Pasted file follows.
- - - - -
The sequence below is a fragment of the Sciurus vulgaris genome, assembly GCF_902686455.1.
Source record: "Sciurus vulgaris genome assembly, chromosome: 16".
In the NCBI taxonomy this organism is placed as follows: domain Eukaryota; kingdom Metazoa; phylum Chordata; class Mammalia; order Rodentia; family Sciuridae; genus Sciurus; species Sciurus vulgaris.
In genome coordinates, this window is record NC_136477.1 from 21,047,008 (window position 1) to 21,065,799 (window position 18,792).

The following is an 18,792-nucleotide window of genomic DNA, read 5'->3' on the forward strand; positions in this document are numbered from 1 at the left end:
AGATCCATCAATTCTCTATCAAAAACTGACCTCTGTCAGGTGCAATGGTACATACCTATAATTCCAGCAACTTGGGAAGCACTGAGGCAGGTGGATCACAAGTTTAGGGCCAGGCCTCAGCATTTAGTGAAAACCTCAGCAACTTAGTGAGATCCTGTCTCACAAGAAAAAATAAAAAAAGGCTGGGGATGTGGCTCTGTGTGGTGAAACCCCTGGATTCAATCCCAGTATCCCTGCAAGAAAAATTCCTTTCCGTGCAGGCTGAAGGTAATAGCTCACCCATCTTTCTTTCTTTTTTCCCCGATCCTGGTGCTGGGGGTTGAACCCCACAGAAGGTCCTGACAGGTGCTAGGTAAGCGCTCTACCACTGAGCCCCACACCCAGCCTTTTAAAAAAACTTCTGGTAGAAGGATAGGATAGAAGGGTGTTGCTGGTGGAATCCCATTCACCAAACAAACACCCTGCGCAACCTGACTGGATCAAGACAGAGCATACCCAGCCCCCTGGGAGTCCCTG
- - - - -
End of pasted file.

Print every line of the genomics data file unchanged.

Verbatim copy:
The sequence below is a fragment of the Sciurus vulgaris genome, assembly GCF_902686455.1.
Source record: "Sciurus vulgaris genome assembly, chromosome: 16".
In the NCBI taxonomy this organism is placed as follows: domain Eukaryota; kingdom Metazoa; phylum Chordata; class Mammalia; order Rodentia; family Sciuridae; genus Sciurus; species Sciurus vulgaris.
In genome coordinates, this window is record NC_136477.1 from 21,047,008 (window position 1) to 21,065,799 (window position 18,792).

The following is an 18,792-nucleotide window of genomic DNA, read 5'->3' on the forward strand; positions in this document are numbered from 1 at the left end:
AGATCCATCAATTCTCTATCAAAAACTGACCTCTGTCAGGTGCAATGGTACATACCTATAATTCCAGCAACTTGGGAAGCACTGAGGCAGGTGGATCACAAGTTTAGGGCCAGGCCTCAGCATTTAGTGAAAACCTCAGCAACTTAGTGAGATCCTGTCTCACAAGAAAAAATAAAAAAAGGCTGGGGATGTGGCTCTGTGTGGTGAAACCCCTGGATTCAATCCCAGTATCCCTGCAAGAAAAATTCCTTTCCGTGCAGGCTGAAGGTAATAGCTCACCCATCTTTCTTTCTTTTTTCCCCGATCCTGGTGCTGGGGGTTGAACCCCACAGAAGGTCCTGACAGGTGCTAGGTAAGCGCTCTACCACTGAGCCCCACACCCAGCCTTTTAAAAAAACTTCTGGTAGAAGGATAGGATAGAAGGGTGTTGCTGGTGGAATCCCATTCACCAAACAAACACCCTGCGCAACCTGACTGGATCAAGACAGAGCATACCCAGCCCCCTGGGAGTCCCTG